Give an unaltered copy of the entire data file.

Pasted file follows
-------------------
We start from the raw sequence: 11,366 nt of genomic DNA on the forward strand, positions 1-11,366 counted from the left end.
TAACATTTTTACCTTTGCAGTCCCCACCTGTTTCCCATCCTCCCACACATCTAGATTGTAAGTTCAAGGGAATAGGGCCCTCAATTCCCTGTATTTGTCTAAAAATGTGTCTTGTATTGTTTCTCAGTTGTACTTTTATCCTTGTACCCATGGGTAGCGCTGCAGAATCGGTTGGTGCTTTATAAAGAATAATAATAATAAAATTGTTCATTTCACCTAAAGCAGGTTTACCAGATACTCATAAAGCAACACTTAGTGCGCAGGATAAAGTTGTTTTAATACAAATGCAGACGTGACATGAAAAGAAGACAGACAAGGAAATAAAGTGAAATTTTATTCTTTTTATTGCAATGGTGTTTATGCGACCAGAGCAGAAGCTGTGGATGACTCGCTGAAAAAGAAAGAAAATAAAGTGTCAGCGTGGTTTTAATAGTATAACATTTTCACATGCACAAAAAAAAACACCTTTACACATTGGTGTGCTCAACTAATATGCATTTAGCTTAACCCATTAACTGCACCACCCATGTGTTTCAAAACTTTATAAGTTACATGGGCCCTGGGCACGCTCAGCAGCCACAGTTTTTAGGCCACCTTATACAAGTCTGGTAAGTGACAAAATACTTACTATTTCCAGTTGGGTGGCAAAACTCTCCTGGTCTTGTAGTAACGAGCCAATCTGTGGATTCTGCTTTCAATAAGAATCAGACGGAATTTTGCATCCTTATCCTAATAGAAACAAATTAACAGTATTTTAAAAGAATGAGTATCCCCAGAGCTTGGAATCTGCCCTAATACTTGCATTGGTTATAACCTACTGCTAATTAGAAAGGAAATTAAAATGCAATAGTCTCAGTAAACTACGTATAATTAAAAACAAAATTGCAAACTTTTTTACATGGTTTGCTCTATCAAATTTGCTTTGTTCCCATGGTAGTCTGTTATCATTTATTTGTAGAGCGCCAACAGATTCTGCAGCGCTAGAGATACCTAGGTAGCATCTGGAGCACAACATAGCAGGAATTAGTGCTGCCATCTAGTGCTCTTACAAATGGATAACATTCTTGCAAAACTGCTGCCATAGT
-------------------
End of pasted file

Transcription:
We start from the raw sequence: 11,366 nt of genomic DNA on the forward strand, positions 1-11,366 counted from the left end.
TAACATTTTTACCTTTGCAGTCCCCACCTGTTTCCCATCCTCCCACACATCTAGATTGTAAGTTCAAGGGAATAGGGCCCTCAATTCCCTGTATTTGTCTAAAAATGTGTCTTGTATTGTTTCTCAGTTGTACTTTTATCCTTGTACCCATGGGTAGCGCTGCAGAATCGGTTGGTGCTTTATAAAGAATAATAATAATAAAATTGTTCATTTCACCTAAAGCAGGTTTACCAGATACTCATAAAGCAACACTTAGTGCGCAGGATAAAGTTGTTTTAATACAAATGCAGACGTGACATGAAAAGAAGACAGACAAGGAAATAAAGTGAAATTTTATTCTTTTTATTGCAATGGTGTTTATGCGACCAGAGCAGAAGCTGTGGATGACTCGCTGAAAAAGAAAGAAAATAAAGTGTCAGCGTGGTTTTAATAGTATAACATTTTCACATGCACAAAAAAAAACACCTTTACACATTGGTGTGCTCAACTAATATGCATTTAGCTTAACCCATTAACTGCACCACCCATGTGTTTCAAAACTTTATAAGTTACATGGGCCCTGGGCACGCTCAGCAGCCACAGTTTTTAGGCCACCTTATACAAGTCTGGTAAGTGACAAAATACTTACTATTTCCAGTTGGGTGGCAAAACTCTCCTGGTCTTGTAGTAACGAGCCAATCTGTGGATTCTGCTTTCAATAAGAATCAGACGGAATTTTGCATCCTTATCCTAATAGAAACAAATTAACAGTATTTTAAAAGAATGAGTATCCCCAGAGCTTGGAATCTGCCCTAATACTTGCATTGGTTATAACCTACTGCTAATTAGAAAGGAAATTAAAATGCAATAGTCTCAGTAAACTACGTATAATTAAAAACAAAATTGCAAACTTTTTTACATGGTTTGCTCTATCAAATTTGCTTTGTTCCCATGGTAGTCTGTTATCATTTATTTGTAGAGCGCCAACAGATTCTGCAGCGCTAGAGATACCTAGGTAGCATCTGGAGCACAACATAGCAGGAATTAGTGCTGCCATCTAGTGCTCTTACAAATGGATAACATTCTTGCAAAACTGCTGCCATAGT